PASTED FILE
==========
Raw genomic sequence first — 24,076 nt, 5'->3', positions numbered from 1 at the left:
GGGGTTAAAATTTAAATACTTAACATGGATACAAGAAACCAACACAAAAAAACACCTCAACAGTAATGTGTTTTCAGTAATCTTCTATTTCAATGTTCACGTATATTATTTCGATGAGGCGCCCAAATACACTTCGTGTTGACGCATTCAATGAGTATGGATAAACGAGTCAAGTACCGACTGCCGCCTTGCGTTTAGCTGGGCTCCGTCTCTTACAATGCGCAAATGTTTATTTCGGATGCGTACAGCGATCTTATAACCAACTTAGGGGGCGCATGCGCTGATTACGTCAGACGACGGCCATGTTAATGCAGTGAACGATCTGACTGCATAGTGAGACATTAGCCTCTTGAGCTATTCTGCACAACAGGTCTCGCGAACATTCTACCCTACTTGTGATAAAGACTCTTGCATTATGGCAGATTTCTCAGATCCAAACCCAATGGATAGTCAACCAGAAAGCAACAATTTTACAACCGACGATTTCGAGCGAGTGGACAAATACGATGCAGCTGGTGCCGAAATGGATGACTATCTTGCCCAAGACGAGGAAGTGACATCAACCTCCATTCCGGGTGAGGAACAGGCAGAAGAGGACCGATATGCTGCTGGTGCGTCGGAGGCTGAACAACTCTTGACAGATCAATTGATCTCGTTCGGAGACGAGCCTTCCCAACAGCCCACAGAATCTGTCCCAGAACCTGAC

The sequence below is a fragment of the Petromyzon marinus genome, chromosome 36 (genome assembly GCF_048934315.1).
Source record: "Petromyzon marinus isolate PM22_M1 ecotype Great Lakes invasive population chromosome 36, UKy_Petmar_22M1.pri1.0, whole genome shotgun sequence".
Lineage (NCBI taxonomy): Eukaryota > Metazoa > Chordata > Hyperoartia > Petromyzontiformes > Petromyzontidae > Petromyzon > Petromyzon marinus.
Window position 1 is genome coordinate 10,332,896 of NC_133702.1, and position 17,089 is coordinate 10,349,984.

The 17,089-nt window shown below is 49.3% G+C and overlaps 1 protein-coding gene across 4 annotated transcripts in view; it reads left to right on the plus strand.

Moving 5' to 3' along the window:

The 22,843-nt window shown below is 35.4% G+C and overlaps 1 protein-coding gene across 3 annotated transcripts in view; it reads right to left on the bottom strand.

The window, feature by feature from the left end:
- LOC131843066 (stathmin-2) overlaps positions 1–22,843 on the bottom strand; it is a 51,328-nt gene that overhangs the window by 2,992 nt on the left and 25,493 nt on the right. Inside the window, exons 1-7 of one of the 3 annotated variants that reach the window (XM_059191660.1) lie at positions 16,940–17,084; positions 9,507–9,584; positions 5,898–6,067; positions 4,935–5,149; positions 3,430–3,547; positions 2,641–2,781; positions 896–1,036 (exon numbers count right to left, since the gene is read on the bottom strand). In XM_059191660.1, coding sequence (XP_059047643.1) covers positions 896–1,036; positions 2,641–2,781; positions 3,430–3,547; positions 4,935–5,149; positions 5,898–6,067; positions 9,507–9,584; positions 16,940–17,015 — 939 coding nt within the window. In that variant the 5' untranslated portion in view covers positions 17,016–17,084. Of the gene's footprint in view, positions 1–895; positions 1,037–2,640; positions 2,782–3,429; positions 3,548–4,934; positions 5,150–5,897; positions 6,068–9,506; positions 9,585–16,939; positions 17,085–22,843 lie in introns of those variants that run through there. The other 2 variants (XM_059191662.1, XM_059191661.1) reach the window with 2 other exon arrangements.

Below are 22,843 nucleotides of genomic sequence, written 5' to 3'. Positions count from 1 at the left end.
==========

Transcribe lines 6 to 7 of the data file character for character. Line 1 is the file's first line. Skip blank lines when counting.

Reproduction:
Window position 1 is genome coordinate 10,332,896 of NC_133702.1, and position 17,089 is coordinate 10,349,984.

The 17,089-nt window shown below is 49.3% G+C and overlaps 1 protein-coding gene across 4 annotated transcripts in view; it reads left to right on the plus strand.